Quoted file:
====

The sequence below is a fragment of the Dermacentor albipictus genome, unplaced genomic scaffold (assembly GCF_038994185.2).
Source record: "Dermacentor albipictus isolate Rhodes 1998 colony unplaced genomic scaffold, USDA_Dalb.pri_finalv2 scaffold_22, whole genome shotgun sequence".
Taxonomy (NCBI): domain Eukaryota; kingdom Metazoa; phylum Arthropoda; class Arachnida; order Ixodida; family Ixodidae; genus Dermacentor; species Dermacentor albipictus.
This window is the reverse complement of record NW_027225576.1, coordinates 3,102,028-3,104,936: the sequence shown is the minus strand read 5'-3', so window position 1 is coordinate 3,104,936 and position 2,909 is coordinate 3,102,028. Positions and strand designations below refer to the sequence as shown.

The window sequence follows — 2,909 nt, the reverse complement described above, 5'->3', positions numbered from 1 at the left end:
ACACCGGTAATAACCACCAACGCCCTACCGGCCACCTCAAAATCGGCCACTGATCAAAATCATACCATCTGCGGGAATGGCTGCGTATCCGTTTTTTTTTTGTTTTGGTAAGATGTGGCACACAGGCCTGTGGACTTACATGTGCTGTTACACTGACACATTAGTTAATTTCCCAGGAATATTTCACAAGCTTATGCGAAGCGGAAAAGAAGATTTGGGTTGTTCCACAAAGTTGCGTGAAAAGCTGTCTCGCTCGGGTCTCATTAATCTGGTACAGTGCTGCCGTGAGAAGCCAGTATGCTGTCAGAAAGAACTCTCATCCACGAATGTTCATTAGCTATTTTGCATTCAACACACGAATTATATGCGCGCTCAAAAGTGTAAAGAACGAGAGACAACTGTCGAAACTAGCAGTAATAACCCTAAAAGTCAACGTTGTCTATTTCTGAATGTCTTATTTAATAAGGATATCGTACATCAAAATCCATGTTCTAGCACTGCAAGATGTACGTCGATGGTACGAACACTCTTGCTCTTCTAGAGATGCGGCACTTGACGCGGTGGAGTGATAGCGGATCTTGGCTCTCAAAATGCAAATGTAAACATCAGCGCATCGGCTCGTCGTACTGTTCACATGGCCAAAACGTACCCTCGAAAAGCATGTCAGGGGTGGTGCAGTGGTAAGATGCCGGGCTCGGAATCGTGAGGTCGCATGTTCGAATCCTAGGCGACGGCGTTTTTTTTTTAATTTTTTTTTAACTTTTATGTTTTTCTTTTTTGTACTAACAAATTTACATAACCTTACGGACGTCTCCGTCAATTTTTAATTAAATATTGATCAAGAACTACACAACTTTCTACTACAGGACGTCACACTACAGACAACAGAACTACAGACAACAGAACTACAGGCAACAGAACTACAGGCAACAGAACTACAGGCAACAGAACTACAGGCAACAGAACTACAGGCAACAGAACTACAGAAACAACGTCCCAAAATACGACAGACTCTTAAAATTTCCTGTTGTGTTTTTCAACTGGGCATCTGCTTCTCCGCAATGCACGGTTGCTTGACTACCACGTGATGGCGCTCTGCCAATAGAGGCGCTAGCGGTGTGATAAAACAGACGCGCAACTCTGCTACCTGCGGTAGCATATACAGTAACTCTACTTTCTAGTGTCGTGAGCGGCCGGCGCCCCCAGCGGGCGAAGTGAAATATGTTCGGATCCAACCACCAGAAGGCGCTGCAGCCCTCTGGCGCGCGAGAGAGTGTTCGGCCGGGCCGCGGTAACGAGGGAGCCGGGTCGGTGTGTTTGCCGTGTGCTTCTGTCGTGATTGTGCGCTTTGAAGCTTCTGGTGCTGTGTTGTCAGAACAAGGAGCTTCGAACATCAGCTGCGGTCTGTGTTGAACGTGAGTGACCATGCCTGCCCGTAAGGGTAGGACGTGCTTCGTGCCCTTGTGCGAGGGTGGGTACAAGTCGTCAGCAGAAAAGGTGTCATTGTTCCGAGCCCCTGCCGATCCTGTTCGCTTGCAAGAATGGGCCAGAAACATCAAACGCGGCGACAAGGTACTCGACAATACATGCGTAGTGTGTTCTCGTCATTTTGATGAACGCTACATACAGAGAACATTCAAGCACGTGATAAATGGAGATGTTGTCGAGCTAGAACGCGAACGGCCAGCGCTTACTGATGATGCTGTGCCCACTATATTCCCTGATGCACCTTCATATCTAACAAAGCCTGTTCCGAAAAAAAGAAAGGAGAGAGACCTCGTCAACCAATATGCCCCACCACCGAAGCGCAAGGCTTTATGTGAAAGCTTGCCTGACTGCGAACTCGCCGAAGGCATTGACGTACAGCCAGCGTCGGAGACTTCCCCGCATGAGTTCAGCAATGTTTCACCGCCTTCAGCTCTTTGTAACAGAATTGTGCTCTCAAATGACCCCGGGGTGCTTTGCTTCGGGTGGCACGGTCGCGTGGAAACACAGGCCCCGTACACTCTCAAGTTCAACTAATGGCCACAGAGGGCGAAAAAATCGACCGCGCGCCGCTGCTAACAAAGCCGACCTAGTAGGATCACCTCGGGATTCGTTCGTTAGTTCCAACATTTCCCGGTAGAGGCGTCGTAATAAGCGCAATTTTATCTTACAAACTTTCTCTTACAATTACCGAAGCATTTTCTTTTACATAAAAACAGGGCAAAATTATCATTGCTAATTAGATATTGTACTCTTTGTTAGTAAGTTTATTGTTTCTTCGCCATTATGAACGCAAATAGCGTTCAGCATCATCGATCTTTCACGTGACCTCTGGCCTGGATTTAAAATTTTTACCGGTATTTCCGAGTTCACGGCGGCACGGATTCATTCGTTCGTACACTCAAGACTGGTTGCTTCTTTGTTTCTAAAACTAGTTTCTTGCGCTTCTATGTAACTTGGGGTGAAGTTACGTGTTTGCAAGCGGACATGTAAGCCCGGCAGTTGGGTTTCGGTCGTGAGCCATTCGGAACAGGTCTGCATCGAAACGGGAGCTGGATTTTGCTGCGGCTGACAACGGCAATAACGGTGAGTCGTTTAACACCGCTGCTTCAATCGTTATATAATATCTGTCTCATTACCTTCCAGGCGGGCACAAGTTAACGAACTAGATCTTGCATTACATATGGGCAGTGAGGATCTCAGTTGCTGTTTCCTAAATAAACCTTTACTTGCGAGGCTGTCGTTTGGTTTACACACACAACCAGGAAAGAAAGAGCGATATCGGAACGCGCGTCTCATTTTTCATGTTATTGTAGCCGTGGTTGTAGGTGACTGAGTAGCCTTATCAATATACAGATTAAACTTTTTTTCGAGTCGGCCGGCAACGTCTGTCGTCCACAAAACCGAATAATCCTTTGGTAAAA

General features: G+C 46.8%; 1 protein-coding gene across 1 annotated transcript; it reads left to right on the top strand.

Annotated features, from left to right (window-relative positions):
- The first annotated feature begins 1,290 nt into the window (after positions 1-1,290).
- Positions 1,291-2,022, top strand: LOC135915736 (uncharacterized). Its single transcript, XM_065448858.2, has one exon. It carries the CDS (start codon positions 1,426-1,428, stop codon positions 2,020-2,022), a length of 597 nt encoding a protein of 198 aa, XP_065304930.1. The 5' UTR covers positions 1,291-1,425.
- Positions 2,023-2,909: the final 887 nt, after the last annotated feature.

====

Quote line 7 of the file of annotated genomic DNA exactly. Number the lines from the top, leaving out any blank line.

General features: G+C 46.8%; 1 protein-coding gene across 1 annotated transcript; it reads left to right on the top strand.